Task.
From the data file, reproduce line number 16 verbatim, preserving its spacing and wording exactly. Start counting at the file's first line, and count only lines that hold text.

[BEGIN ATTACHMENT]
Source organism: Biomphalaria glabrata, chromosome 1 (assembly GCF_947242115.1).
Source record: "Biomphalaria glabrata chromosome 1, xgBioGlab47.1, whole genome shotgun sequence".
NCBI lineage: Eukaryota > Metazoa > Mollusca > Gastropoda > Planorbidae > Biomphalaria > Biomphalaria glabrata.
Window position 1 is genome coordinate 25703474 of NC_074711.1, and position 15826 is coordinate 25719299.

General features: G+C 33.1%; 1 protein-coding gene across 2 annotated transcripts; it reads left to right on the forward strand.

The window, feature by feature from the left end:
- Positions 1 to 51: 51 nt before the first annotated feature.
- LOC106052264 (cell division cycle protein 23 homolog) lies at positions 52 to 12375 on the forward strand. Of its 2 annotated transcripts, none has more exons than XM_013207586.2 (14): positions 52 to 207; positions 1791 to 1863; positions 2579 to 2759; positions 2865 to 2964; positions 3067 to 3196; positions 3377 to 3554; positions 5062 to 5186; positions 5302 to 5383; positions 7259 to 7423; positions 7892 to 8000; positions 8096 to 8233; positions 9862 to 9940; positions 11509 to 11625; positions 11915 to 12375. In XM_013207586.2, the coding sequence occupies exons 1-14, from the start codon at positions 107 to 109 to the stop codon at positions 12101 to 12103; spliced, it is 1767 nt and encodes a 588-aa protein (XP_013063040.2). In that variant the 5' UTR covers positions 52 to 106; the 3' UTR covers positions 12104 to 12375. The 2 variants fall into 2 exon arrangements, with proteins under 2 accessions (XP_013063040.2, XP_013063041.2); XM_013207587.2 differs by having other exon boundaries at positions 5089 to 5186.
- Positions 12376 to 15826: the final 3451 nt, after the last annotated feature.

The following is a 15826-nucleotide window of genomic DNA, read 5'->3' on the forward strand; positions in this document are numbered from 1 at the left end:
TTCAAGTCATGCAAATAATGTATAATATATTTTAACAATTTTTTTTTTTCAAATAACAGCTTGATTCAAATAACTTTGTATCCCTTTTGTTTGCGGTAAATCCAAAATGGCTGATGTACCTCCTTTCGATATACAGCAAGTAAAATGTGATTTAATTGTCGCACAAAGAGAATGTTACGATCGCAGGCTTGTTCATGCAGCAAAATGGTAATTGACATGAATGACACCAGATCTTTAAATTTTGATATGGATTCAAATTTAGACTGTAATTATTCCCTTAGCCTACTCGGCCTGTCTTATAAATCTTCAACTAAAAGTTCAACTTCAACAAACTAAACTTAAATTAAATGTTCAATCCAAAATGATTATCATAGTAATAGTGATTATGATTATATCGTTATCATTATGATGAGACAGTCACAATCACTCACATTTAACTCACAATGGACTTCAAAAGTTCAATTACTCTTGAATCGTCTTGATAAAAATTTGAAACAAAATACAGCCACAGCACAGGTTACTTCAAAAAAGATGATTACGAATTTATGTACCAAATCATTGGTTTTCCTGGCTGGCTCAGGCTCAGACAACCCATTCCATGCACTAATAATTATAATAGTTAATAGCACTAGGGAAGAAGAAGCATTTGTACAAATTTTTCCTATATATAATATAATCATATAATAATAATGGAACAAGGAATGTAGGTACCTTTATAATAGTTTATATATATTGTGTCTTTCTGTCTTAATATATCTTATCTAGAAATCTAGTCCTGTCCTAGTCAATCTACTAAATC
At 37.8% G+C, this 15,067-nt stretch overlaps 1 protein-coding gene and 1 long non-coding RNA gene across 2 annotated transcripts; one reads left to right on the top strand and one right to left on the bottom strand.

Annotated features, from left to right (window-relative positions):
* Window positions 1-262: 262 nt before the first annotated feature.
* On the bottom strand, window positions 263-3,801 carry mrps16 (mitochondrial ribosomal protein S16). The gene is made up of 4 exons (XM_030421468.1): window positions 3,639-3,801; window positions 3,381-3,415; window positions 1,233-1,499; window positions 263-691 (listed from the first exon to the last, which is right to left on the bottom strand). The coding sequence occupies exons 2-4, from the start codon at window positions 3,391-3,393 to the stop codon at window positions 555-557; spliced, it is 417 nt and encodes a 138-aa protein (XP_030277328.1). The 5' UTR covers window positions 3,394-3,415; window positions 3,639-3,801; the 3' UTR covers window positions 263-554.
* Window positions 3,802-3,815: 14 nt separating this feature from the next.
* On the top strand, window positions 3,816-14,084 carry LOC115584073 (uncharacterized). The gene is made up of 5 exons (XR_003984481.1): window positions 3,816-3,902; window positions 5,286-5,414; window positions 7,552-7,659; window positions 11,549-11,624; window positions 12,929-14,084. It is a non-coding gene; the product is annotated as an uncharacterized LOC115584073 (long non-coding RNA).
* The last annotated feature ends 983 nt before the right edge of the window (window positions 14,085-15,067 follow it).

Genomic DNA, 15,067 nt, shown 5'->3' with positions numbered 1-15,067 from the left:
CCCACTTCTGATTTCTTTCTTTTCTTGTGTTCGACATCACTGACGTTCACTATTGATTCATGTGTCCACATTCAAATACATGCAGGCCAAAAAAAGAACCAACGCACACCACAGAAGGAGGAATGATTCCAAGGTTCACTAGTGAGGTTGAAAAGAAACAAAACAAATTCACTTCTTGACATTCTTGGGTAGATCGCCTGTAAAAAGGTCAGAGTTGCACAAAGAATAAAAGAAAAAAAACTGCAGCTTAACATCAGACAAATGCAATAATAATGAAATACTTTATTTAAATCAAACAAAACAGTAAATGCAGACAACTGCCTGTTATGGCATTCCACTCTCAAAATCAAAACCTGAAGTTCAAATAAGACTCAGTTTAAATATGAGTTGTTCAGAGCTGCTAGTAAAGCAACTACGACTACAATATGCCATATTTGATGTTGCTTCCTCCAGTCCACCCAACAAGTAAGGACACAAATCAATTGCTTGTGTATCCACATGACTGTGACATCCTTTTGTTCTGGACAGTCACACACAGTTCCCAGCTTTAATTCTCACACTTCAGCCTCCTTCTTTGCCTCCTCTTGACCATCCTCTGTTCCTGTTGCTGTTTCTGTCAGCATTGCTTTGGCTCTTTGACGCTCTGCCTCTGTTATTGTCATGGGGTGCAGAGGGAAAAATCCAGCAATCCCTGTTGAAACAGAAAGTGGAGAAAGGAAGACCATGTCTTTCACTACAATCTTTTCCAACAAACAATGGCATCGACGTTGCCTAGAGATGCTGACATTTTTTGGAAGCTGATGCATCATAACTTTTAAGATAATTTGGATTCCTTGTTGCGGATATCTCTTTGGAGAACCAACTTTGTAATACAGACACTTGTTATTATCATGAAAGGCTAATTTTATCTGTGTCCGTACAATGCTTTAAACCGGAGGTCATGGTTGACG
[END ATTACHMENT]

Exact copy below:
* Window positions 3,802-3,815: 14 nt separating this feature from the next.